Singapore markets closed
  • Straits Times Index

    -17.55 (-0.55%)
  • S&P 500

    -9.35 (-0.22%)
  • Dow

    -125.22 (-0.37%)
  • Nasdaq

    -25.34 (-0.18%)

    -275.61 (-0.49%)
  • CMC Crypto 200

    +42.35 (+3.43%)
  • FTSE 100

    -97.41 (-1.39%)
  • Gold

    +2.80 (+0.16%)
  • Crude Oil

    +0.07 (+0.11%)
  • 10-Yr Bond

    -0.0090 (-0.56%)
  • Nikkei

    -584.99 (-1.97%)
  • Hang Seng

    +29.58 (+0.10%)
  • FTSE Bursa Malaysia

    +7.28 (+0.45%)
  • Jakarta Composite Index

    -14.22 (-0.23%)
  • PSE Index

    +40.66 (+0.63%)

Patients with learning disabilities pushed and dragged across the floor by private hospital staff

Shaun Lintern
·4-min read
<p>CQC inspectors found evidence of abuse and poor care at St John’s House, near Diss</p> (Getty Images)

CQC inspectors found evidence of abuse and poor care at St John’s House, near Diss

(Getty Images)

Patients with learning disabilities were pushed and dragged across the floor while others had their arms trapped in doors by staff working at a private hospital, the care watchdog has found.

The Care Quality Commission said instances of abuse caught on CCTV had now been reported to police and staff working at St John’s House, near Diss in Norfolk, have been suspended. Police have said no further action will be taken.

The regulator has rated the home, part of The Priory Group, inadequate and put it into special measures after inspectors found a string of failures at the 49-bed home during an inspection in December.

According to the CQC’s report, inspectors reviewed CCTV footage of seven patient safety incidents between August and December last year.

This showed “issues such as prolonged use of prone restraint, a patient being dragged across the floor despite attempting to drop their weight, a patient being pushed over and the seclusion room door trapping a patients arm and making contact with a patient’s head when closed”.

In one incident inspectors witnessed a seclusion room door being shut on a patient’s arm when the patient ran to the door. The report said: “Staff did not effectively manage this risk and they did not immediately release the door, leaving the patient’s arm trapped.”

The report said that although some staff had been suspended the hospital had not reported all the incidents to the police or the local council. It added: “Following CQC raising this as a concern, the provider has now reported incidents to the police, the safeguarding team and has suspended further staff pending investigation.”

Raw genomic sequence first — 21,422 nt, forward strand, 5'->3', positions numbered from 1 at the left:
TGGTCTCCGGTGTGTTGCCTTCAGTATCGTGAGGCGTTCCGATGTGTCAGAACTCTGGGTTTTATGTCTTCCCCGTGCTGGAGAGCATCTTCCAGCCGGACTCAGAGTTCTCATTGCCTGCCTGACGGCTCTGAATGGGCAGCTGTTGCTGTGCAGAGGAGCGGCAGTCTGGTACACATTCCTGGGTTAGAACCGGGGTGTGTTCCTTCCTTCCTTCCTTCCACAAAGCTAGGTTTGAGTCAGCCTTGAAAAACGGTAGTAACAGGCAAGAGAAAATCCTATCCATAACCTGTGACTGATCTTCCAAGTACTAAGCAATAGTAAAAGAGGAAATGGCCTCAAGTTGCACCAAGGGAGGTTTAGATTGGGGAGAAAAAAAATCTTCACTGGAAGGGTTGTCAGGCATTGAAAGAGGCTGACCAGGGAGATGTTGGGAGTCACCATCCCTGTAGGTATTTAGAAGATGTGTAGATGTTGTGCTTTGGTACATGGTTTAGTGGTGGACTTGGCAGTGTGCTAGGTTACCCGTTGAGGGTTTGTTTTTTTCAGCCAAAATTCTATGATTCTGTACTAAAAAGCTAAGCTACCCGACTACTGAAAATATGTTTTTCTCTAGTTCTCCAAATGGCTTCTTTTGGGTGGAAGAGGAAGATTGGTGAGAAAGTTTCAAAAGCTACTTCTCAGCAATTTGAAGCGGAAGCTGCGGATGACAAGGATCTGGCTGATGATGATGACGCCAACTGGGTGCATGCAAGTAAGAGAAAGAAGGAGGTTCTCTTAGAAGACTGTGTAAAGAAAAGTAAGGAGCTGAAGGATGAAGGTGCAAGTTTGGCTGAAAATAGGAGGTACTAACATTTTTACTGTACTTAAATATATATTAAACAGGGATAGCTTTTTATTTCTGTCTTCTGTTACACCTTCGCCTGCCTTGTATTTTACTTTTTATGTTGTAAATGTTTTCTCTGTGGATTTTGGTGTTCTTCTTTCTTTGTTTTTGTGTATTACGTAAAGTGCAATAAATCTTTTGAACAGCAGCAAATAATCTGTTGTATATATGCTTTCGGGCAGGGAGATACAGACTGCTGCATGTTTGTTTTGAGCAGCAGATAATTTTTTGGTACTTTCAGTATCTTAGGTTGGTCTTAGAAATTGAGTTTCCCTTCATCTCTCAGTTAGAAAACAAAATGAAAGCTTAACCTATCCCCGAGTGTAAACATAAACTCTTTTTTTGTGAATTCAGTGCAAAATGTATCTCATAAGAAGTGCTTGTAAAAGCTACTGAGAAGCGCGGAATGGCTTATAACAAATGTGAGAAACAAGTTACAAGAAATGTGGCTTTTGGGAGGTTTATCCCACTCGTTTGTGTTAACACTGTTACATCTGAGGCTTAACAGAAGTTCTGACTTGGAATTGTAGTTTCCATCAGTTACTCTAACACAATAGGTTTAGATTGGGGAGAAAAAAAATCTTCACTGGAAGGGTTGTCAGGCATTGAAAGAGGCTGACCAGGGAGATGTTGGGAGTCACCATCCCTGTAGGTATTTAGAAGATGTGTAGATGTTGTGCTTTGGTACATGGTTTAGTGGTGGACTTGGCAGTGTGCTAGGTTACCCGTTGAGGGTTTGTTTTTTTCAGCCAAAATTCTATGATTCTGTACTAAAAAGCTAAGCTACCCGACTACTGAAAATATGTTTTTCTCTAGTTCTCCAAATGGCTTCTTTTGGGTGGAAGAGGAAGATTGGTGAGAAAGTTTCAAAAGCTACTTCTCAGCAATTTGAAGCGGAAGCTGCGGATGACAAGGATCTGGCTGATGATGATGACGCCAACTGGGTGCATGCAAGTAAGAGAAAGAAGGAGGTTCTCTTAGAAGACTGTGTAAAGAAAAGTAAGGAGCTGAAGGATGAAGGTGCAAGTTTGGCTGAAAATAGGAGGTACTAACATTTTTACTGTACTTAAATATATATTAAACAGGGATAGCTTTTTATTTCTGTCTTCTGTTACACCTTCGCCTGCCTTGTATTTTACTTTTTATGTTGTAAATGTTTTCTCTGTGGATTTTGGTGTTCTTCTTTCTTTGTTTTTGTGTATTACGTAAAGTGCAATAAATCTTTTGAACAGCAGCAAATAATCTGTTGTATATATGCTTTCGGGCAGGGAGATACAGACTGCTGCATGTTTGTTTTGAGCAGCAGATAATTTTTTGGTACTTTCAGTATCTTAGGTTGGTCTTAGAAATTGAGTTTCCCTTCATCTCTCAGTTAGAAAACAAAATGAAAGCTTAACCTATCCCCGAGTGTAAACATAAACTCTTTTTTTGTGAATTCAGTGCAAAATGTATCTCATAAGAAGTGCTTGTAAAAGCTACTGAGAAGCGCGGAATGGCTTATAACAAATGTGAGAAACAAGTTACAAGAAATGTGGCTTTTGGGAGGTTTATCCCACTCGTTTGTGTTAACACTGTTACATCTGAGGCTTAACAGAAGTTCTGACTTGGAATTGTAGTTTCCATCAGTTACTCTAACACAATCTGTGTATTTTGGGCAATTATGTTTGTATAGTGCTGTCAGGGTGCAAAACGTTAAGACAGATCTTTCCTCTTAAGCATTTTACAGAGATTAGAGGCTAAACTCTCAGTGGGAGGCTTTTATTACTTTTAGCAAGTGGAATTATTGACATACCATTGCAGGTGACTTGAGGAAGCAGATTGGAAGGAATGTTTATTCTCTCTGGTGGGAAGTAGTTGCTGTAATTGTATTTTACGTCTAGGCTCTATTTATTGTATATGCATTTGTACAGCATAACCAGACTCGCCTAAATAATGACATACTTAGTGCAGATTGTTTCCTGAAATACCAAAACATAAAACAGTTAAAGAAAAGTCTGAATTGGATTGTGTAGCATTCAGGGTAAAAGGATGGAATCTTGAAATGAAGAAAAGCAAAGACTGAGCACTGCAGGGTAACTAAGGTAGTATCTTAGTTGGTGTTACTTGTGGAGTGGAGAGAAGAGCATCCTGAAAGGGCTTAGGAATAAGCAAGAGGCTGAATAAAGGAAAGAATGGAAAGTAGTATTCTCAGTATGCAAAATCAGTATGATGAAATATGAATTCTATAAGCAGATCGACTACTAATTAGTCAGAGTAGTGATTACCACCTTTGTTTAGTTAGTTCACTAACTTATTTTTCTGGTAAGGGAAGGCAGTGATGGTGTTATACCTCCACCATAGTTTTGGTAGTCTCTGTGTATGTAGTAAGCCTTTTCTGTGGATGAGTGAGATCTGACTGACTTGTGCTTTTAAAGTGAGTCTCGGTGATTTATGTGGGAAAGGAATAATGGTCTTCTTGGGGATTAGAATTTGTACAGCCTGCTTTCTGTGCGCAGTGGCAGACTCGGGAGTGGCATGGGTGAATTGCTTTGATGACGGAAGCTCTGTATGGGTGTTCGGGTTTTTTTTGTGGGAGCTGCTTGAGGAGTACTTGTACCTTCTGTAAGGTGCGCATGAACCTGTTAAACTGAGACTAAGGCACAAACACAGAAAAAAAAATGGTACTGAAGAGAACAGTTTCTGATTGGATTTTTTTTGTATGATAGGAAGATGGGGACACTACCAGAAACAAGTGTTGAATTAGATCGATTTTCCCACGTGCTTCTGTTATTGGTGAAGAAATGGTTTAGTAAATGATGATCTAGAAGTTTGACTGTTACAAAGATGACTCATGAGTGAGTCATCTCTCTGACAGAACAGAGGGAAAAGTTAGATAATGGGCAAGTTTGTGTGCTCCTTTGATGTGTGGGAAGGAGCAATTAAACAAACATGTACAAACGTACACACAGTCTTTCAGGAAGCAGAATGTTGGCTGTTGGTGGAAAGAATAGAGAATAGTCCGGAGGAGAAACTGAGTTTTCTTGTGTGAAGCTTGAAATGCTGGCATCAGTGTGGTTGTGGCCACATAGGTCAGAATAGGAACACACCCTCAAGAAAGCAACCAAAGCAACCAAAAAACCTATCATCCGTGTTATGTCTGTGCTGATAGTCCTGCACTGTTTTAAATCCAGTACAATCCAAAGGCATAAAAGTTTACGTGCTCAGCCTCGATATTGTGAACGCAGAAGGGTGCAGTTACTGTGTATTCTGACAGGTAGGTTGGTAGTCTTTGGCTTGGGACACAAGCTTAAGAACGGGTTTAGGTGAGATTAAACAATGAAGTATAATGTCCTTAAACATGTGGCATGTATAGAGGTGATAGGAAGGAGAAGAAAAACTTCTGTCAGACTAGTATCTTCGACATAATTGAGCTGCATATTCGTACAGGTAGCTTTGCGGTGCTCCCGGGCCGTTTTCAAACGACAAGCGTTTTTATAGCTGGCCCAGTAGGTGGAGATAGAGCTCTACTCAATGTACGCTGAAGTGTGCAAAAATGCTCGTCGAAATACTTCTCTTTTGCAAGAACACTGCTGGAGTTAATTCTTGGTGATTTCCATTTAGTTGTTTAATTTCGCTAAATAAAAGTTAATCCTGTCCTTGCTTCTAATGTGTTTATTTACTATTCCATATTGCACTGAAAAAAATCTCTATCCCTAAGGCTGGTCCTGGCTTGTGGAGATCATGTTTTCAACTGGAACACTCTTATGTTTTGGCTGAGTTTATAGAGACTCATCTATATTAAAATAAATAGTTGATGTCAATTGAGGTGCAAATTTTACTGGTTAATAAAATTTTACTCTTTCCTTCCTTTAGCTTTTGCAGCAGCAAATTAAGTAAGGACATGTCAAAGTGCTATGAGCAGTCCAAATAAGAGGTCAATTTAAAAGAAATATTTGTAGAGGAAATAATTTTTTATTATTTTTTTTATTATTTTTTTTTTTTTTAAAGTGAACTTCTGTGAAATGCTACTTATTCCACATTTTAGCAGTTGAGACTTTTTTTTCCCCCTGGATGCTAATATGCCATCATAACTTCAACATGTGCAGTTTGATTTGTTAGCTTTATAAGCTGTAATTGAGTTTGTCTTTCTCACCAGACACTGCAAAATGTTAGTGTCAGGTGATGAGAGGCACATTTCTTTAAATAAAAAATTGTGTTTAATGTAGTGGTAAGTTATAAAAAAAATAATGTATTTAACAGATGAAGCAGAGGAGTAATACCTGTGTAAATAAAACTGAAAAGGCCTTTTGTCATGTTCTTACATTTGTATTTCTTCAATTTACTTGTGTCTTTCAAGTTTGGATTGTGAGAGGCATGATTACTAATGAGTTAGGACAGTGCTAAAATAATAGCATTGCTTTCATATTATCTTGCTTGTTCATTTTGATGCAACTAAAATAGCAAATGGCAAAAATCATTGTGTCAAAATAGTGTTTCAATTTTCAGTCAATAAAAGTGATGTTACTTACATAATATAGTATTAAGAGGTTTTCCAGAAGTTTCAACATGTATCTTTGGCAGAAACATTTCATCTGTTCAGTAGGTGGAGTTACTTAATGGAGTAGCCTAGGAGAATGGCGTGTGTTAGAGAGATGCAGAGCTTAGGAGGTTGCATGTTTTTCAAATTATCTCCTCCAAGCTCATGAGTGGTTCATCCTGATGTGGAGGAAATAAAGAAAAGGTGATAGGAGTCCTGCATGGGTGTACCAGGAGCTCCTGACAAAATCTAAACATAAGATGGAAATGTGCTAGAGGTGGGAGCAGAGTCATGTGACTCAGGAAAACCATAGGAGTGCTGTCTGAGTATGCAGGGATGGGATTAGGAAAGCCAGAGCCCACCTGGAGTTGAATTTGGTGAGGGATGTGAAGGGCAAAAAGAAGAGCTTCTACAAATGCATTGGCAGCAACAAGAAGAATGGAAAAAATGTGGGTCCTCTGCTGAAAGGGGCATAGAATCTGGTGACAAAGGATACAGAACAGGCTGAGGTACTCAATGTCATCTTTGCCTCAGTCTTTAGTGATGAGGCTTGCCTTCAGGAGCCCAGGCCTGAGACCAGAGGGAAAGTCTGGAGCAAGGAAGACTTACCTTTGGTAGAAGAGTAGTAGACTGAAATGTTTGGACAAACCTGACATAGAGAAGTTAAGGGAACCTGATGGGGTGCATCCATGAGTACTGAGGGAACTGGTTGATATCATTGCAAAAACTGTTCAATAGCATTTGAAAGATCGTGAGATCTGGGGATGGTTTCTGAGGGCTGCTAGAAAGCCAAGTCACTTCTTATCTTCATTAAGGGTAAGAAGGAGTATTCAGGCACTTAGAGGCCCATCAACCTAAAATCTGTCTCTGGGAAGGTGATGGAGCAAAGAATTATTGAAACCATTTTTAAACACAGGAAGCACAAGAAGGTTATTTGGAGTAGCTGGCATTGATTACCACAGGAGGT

As well as those caught on CCTV the inspectors said there were “several” incidents of alleged abuse between patients that had not been reported.

Between 1 November and 22 December the CQC said there were more than 200 instances of staff using physical force against patients with 273 safety incidents reported between 16 November and 13 December 2020, 158 of which were related to violence and aggression.

The inspectors said staff did not treat patients respectfully, with four investigations ongoing.

The CQC’s report added: “Staff highlighted concerns with the culture at the hospital and felt stressed due to low staffing levels, patient aggression and wanted improved training and communication at the hospital.”

Despite the known risks to learning disability patients from coronavirus, CCTV footage showed 20 incidents last year where staff did not wear protective equipment.

The report found there was a 33 per cent shortage of nurses, while up to 100 per cent of staff on night shifts and 70 per cent of staff during day shifts were temporary agency workers.

The report added: “We reviewed a random selection of CCTV footage between 17 November and 12 December 2020 to observe how staff were managing patient observations. We found that in five out of five checks, staff were sleeping on duty.”

Dr Kevin Cleary, deputy chief inspector of hospitals and lead for mental health, said: “Our latest inspection of St John’s House found an unacceptable service where some staff interventions had demonstrated elements of patient abuse.

“This service’s failure to transparently refer all possible instances of abuse to us and thoroughly investigate concerns has put its patients at prolonged risk of harm.

“The hospital must ensure its patients’ dignity and safety by only using physical restraint as a last resort. It must also ensure that it has enough staff, who have received the right training, so that patients receive the quality of care to which they are entitled.”

The hospital will be re-inspected in six months and the CQC warned it could take further enforcement action.

A spokesperson for The Priory Group said: “We do not accept this standard of care in our services and have taken immediate action to deliver improvements at St John’s House.

“Senior management is overseeing the implementation of a comprehensive action plan to address all issues identified in the report, and we have already seen significant improvements in training compliance, the physical environment, upholding patient dignity, incident reporting and care planning.

“We have completed the required actions for 18 of the 24 key areas identified in the report, and are on track to complete the remainder within the timeframe agreed with the CQC.

“The service is now fully compliant with the required infection prevention and control procedures and we are committed to delivering all required improvements as swiftly as possible. Patient safety remains our absolute priority.”

Read More

All adults with learning disability to be offered Covid vaccine in priority u-turn

Coronavirus: Care watchdog warns of risk to learning disabled people as deaths double

Dozens of patients left conscious but unable to breathe after NHS drug errors